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Jaipur Revisited

The Jaipur Literature Festival suffered bipolar disorder this year.  It celebrated soaring highs, when Oprah rocked into Rajasthan with her über personality and  weathered embarrassing lows when Salman Rushdie backed-out of attending.

I wonder whether the festival has become too much of a good thing – a worthy event that is now so popular that its suffering from its own success.

It’s grown from a sleepy celebration of South Asian writers to a literary extravaganza spanning five days and hosting more than 60-thousand visitors and almost 300 hundred speakers.

After days of a public argument between festival organizers, government officials and threatening imams over whether Salman Rushdie should or should not attend the festival, Rushdie announced that he would stay away after security officials told him that hit-men from Mumbai were planning to “eliminate” him if he came to India.  He released a statement saying that he could not risk harm to himself, his family or the festival.

It turns out that the assassins were bogus and that officials lied to Rushdie to keep him away and to placate the muslim community.  There are elections in  several states in India and the ruling Congress party is pandering to the muslim vote – which is why, some argue, the government fought hard and dirty to keep Rushdie away from the festival.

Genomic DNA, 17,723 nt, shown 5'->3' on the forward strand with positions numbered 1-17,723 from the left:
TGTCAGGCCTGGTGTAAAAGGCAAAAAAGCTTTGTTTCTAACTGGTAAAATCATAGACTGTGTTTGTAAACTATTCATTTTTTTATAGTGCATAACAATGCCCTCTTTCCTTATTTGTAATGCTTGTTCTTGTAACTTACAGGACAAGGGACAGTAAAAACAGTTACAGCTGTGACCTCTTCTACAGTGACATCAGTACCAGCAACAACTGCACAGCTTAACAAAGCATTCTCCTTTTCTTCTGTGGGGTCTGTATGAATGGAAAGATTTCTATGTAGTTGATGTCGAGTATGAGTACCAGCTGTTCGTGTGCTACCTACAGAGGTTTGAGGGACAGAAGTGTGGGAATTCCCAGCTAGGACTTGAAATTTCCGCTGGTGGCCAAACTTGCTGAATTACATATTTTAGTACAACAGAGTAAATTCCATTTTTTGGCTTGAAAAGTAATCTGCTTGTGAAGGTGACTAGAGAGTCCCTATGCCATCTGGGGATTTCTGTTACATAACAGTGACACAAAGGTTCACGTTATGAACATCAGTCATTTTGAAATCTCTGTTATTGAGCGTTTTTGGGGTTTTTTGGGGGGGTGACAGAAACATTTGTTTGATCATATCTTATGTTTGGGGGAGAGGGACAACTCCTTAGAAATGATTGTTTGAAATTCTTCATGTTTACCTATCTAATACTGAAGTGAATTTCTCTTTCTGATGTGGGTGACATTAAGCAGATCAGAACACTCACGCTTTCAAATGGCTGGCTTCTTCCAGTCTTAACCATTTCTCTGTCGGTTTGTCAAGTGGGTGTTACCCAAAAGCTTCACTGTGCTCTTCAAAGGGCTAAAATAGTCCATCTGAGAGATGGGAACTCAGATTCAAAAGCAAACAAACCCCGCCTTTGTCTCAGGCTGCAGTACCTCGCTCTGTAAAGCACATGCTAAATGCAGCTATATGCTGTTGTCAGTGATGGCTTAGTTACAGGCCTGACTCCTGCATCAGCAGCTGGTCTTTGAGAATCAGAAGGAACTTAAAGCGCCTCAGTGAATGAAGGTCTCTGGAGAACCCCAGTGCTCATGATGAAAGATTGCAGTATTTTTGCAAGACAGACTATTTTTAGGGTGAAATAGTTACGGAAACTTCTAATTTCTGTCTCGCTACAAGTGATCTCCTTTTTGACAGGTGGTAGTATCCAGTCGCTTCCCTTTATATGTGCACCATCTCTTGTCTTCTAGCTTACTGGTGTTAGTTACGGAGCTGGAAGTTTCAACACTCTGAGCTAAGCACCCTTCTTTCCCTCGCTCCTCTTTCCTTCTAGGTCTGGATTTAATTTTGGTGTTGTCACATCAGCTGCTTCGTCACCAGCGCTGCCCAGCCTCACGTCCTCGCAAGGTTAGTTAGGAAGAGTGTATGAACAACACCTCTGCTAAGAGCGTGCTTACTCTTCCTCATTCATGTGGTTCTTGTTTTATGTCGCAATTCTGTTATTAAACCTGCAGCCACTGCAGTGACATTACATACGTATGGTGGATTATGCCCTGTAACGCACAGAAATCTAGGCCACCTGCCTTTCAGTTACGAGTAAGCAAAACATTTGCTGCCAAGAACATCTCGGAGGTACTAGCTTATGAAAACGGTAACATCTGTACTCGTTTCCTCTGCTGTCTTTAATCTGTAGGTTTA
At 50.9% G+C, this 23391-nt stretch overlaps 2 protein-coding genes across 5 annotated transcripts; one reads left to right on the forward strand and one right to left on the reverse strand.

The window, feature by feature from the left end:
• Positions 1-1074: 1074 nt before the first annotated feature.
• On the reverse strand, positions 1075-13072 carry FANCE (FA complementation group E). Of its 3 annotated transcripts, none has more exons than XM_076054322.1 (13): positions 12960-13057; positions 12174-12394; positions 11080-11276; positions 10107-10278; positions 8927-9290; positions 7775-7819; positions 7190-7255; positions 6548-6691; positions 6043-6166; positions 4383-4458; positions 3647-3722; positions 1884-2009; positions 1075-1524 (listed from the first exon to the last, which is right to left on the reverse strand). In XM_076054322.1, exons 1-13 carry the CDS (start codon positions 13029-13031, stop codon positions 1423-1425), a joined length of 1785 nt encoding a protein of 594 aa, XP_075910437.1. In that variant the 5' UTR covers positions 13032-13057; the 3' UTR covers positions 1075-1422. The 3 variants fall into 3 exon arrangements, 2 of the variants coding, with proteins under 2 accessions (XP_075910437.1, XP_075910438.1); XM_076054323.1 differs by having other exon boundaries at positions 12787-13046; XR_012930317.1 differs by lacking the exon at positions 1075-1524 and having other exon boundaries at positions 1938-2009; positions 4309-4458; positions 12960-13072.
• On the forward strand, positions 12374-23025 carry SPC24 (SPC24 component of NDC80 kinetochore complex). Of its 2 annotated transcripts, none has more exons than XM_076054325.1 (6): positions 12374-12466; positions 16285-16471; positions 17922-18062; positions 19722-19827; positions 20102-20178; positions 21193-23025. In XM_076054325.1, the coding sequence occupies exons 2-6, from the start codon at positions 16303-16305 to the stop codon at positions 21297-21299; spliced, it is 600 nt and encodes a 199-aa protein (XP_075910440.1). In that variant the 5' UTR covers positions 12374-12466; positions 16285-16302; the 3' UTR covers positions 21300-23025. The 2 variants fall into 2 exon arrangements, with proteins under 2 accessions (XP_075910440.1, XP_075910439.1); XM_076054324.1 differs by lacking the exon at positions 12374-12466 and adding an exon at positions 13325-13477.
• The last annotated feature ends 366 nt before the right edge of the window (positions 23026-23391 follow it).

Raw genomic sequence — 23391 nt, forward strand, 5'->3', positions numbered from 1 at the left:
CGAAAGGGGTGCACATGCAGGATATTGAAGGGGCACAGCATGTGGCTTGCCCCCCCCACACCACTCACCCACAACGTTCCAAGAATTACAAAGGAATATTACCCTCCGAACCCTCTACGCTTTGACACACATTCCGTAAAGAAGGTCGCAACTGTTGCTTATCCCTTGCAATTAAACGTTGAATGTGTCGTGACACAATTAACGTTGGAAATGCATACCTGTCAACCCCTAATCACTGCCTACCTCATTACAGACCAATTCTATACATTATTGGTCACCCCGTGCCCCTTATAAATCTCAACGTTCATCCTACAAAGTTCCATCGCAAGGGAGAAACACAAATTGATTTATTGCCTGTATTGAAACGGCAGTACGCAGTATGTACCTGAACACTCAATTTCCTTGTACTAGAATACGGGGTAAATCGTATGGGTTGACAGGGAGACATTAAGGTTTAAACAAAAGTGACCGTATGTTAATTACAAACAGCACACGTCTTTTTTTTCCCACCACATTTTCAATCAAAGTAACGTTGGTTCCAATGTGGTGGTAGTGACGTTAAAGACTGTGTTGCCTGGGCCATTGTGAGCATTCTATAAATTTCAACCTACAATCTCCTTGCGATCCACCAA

Rushdie’s book, The Satanic Verses, was banned in India in 1988 because muslims believe that the book is blasphemous to Islam.  A fatwa was issued calling for his death.

Four authors at the festival read passages from the book to protest Rushdie’s absence.  Apparently it’s illegal to read aloud excerpts of a banned book and festival organizers asked the writers to sign a disclaimer saying that they acted on their own and not on behalf of the festival.

On Monday,  evolutionary biologist and renowned atheist Richard Dawkins interrupted his session  to read a statement supporting Rushdie and freedom of  speech.  He shared a story from the reign of Elizabeth I:    Catholic officials wrote to the Pope to ask if it would be a sin to kill the queen since she was dismantling the church in England.  The Pope gave his blessing for her death.

Little has changed in 500 years.